Written by Lucy Brzoska
I watched Marcus disappear upwards through the gap. He was on his way to the summit of the vertiginous Peña Ubiña, a thin grey wedge of a mountain, one of the highest (2,417 m) of the Cantabrian Cordillera. I had a 2-hour wait ahead on this rocky crag on my own.
We’d started climbing early to avoid the heat of the day. The path, beginning in Torrebarrio, is unrelentingly steep. Floating over the mountain side came a song reminiscent of a blackbird’s: it was from a Rufous rock thrush perched on a boulder. A small band of migrating Common swifts flew overhead.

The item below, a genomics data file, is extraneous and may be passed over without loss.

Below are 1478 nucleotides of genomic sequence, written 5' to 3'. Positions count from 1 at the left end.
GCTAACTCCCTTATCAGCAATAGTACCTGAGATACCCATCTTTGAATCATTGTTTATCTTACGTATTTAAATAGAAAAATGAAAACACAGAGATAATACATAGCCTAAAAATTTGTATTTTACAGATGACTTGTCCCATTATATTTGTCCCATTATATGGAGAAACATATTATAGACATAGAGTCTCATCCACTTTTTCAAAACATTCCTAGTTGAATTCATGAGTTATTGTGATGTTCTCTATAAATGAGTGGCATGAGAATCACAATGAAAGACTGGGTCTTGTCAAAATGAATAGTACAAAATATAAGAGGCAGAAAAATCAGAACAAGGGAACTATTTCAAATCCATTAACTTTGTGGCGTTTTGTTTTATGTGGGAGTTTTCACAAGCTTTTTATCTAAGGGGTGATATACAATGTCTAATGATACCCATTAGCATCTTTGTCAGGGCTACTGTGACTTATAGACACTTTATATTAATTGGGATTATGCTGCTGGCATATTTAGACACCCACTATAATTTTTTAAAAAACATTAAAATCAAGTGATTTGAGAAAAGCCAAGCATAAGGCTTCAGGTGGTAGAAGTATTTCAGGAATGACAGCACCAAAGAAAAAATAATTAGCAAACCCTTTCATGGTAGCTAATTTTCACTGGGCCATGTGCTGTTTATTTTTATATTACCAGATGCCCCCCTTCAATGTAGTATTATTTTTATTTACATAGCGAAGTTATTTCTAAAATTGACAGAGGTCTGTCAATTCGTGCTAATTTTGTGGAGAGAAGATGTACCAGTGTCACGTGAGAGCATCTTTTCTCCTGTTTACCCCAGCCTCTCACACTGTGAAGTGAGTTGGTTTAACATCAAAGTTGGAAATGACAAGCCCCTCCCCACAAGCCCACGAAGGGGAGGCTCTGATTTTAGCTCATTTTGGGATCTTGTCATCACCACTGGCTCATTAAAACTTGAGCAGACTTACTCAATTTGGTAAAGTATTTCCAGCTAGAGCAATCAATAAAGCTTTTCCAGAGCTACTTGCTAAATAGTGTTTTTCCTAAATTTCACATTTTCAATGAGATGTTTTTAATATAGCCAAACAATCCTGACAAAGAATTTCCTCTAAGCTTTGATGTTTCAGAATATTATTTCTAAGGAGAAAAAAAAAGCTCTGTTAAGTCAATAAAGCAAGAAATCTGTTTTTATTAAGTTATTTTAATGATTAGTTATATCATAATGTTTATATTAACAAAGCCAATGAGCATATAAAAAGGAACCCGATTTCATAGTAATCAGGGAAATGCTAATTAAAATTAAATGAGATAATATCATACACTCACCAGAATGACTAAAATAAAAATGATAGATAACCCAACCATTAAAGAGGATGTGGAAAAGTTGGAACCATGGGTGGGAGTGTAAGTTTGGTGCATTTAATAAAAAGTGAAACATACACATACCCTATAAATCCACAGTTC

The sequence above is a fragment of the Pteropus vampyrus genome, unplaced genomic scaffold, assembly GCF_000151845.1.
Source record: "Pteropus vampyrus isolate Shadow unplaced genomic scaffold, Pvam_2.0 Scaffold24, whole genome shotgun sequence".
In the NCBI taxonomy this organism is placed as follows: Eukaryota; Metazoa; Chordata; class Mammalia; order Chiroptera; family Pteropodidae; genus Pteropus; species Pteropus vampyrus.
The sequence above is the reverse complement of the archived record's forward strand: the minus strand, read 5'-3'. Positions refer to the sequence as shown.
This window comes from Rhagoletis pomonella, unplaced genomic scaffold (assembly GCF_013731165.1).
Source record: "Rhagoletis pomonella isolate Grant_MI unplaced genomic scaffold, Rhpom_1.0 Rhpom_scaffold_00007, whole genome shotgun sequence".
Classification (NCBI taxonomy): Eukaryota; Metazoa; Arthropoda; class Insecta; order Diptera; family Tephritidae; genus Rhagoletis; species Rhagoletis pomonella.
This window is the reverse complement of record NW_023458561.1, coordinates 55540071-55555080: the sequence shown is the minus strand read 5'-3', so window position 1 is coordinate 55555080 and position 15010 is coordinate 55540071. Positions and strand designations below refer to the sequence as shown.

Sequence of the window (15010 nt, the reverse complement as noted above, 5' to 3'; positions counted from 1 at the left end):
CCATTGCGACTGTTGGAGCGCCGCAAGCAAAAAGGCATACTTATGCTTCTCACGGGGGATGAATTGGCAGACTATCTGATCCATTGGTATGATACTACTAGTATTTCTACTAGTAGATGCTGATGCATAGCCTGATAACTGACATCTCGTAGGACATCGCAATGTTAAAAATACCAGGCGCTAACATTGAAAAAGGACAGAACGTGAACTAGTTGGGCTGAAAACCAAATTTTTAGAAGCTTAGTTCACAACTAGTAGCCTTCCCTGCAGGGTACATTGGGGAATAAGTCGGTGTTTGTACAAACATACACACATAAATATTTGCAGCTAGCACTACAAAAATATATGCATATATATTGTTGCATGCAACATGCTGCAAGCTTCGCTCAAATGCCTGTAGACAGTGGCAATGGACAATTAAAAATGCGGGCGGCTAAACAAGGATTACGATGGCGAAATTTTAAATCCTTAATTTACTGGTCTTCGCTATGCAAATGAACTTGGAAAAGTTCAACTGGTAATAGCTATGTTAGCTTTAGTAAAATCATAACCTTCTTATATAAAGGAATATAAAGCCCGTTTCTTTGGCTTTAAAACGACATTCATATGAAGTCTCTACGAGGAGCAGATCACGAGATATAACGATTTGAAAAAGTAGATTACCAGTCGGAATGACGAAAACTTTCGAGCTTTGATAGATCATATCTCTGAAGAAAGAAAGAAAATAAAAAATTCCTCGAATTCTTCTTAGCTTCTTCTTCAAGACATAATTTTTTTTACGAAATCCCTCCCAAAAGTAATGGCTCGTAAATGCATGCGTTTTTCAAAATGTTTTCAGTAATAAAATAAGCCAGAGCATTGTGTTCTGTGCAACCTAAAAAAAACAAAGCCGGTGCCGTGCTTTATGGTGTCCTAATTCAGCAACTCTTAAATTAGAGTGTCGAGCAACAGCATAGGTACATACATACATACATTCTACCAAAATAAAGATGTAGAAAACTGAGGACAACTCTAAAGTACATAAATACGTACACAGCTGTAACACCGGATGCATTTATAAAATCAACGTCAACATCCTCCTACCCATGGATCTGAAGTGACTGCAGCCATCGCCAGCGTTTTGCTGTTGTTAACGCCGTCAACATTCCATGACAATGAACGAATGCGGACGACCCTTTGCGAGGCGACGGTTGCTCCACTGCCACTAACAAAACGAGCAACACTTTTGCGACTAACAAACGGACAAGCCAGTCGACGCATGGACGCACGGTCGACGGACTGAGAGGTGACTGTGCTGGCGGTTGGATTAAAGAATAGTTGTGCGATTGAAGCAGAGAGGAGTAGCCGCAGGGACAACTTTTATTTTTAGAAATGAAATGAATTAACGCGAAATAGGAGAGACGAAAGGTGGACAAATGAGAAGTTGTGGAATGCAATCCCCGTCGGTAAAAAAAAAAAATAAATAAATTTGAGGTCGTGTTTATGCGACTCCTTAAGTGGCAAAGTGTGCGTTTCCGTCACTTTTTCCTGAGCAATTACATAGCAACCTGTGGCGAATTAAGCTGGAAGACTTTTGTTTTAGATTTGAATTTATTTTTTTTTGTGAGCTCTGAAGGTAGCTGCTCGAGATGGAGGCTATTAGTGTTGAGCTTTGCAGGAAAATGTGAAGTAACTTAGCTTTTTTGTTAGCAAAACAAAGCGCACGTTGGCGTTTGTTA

Though rated as a relatively easy climb, the exposed Peña Ubiña makes my head spin. But I always look forward to reaching a citadel about 250 metres from the top, the last place I can get to without my legs turning to jelly. Through the ramparts on one side, I can see Babia, and the valley of San Emiliano.
Bells ring out as a long line of sheep are being herded down from mountain pasture. The grass at the end of a dry summer has been bitten to the quick, and the flock is on its way to the river valleys. They are accompanied by mastiffs, an ancient breed of livestock guardians, who wear metal collars and have thick dewlaps to protect their throats from wolves.